The Justice Department recently completed a draft totaling 1,000 pages of proposed changes to the Americans with Disabilities Act of 1990 (ADA). The sweeping changes would affect facilities of all kinds, including courthouses, drinking fountains, amusement park rides, stadium and theater seating, fishing piers, boat slips, and bowling lanes. The regulations would establish specific design requirements catered to each facility.
Business owners see the changes as a financial drain, leading to expensive construction costs and potential losses in revenue while construction is completed. Disability rights advocates praise the legislation as long overdue, but also view it as only one major step in a process to make public facilities more easily accessible to the disabled.
The Justice Department is estimating that more than 7 million businesses will be affected, with construction costs to bring those businesses into compliance totaling more than $23 billion over the next 40 years.
The rules would apply to new businesses and facilities and to alterations of existing ones. Businesses also would have to remove ‘readily achievable’ barriers — changes that don't require a lot of difficulty or expense. The proposal was published by the government last month. Final regulations could take effect next year, after a period for public comment.
While the costs to bring facilities into compliance may severely impact small businesses, the potential revenue stream from the roughly 51 million disabled Americans could prove to be a financial boon to those same companies.
Critics from both sides of this issue are already weighing in on the potential consequences of passage of this proposed legislation. Disabled rights advocates are concerned about a “safe harbor” provision that would let small businesses meet their obligation to remove barriers in a given year if, in the preceding year, they spent at least 1 percent of their gross revenues on barrier removal.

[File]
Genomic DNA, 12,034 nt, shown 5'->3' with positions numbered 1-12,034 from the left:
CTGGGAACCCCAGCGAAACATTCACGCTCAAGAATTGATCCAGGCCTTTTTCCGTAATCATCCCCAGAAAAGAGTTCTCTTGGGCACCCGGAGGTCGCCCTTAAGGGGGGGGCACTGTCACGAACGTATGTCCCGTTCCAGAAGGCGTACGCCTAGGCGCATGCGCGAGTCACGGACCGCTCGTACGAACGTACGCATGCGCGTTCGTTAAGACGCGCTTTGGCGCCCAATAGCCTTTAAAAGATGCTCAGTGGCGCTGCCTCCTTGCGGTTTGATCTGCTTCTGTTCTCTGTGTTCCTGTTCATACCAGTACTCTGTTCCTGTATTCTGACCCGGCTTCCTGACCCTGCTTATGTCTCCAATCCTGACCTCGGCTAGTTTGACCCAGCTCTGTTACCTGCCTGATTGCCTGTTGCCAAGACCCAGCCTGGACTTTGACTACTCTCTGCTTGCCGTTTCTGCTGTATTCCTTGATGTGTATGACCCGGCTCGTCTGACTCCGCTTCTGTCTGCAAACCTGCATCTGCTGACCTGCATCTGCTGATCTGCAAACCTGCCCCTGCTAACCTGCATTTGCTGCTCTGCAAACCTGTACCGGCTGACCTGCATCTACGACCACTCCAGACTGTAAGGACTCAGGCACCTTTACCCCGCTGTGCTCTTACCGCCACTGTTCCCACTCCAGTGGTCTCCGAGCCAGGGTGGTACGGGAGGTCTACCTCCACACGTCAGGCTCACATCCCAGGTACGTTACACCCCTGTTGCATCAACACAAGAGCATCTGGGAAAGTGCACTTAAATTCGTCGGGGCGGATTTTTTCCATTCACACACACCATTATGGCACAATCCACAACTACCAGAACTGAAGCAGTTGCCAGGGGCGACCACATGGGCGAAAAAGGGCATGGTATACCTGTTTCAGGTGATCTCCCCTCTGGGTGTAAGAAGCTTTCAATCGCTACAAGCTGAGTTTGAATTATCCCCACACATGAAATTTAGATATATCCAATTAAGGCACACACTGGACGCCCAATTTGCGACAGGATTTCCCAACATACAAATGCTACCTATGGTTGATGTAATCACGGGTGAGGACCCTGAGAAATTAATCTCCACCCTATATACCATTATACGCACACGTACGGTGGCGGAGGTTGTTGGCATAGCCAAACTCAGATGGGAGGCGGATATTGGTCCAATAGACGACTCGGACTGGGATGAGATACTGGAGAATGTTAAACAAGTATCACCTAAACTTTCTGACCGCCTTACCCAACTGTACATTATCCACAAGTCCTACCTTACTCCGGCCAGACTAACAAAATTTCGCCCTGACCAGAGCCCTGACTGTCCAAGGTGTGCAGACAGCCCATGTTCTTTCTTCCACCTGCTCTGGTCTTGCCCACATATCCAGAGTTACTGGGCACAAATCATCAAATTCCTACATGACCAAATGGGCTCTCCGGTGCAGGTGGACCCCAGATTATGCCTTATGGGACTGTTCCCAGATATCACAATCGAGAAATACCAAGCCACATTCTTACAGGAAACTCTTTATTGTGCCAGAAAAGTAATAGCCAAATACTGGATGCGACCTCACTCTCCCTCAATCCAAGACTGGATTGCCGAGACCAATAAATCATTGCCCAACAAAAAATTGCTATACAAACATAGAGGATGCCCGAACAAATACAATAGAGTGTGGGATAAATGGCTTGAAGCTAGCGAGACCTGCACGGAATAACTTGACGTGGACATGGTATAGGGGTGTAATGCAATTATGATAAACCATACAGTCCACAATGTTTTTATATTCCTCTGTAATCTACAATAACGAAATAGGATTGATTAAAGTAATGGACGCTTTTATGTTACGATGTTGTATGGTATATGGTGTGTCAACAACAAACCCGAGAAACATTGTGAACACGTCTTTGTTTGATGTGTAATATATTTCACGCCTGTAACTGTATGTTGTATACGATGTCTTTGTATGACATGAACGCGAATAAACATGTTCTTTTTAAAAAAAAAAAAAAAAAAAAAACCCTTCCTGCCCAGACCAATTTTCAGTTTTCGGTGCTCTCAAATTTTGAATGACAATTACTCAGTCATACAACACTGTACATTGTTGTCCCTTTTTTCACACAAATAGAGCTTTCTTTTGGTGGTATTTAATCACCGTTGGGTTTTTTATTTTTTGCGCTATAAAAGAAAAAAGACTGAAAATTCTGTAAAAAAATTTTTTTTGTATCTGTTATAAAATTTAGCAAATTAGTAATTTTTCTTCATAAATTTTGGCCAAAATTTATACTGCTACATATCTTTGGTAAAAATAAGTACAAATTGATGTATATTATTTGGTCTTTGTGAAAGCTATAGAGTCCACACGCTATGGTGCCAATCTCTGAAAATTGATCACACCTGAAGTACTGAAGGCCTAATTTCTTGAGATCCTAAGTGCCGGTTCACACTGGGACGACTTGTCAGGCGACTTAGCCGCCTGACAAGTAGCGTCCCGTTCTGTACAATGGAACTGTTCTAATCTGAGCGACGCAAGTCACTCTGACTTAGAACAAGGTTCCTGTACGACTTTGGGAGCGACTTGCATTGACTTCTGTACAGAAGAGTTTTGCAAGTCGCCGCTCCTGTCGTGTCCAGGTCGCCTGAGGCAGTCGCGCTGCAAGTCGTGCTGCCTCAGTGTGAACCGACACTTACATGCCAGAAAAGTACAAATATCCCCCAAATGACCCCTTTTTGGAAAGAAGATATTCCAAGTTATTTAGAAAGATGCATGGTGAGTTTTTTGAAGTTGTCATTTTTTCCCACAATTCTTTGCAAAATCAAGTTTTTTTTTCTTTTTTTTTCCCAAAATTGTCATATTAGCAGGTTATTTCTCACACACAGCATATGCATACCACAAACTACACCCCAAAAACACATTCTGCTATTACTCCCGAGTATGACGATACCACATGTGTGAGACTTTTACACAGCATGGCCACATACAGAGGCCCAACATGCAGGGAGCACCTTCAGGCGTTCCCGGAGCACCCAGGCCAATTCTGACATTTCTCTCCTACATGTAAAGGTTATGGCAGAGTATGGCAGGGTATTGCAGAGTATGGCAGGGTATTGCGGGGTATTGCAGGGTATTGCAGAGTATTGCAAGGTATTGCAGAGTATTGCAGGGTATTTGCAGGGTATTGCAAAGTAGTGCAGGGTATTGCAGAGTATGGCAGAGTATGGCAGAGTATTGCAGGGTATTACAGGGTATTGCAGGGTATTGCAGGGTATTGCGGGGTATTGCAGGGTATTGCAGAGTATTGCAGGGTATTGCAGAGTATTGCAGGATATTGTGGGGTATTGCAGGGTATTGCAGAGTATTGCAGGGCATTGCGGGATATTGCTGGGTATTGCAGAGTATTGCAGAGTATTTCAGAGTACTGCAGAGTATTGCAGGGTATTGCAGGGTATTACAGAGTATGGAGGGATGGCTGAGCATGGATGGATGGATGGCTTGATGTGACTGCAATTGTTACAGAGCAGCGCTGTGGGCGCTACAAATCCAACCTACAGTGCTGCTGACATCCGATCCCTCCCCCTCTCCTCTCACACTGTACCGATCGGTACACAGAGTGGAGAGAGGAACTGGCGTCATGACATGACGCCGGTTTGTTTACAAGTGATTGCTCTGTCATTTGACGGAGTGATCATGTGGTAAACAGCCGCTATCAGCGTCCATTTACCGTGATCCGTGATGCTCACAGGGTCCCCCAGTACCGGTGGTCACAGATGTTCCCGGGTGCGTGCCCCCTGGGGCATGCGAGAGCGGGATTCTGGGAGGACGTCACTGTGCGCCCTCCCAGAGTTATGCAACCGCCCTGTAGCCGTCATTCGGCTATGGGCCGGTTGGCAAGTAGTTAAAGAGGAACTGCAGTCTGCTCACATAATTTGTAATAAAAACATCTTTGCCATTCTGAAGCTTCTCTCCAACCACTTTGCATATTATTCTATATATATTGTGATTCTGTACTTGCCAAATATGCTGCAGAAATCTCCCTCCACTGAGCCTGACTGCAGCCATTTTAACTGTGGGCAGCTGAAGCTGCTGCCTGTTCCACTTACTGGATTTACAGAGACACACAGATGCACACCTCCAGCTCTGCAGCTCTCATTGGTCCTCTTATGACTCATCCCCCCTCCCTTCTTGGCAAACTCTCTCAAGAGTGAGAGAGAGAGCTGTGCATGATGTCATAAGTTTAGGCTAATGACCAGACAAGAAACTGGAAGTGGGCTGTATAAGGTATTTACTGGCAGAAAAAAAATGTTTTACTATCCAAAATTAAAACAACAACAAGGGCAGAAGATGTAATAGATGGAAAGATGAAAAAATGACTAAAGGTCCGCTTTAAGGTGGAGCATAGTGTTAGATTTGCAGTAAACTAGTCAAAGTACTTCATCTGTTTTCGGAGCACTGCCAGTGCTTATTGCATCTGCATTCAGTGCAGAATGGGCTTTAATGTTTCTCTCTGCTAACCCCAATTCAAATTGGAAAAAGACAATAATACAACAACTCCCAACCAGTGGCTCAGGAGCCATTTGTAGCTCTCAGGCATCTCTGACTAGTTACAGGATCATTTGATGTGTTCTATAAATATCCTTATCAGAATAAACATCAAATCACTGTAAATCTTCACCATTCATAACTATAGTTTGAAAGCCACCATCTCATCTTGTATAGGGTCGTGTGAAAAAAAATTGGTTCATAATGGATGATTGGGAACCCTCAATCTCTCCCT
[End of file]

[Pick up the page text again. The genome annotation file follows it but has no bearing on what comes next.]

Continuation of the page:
“We are worried about people claiming ‘we did this, this and this, we renovated the bathroom on the second floor’ but you still can't get in the three steps at the front door,” said Kleo King, senior vice president of accessibility services at United Spinal Association. “There’s too much room for abuse here.”
Business groups fear the changes will lead to a new round of lawsuits from “drive-by” ADA lawsuits that are attempts by lawyers to get quick cash settlements. Both sides have said that much uncertainty remains and are asking the Justice Department to clarify some points before releasing the final rules.
While waiting for the changes to be passed, design and construction professionals would be wise to familiarize themselves with some of the changes. This would give firms a head start on methods to bring facilities into compliance. To see the proposed changes, go to the ADA website at www.ada.gov/NPRM2008/ADAnprm08.htm.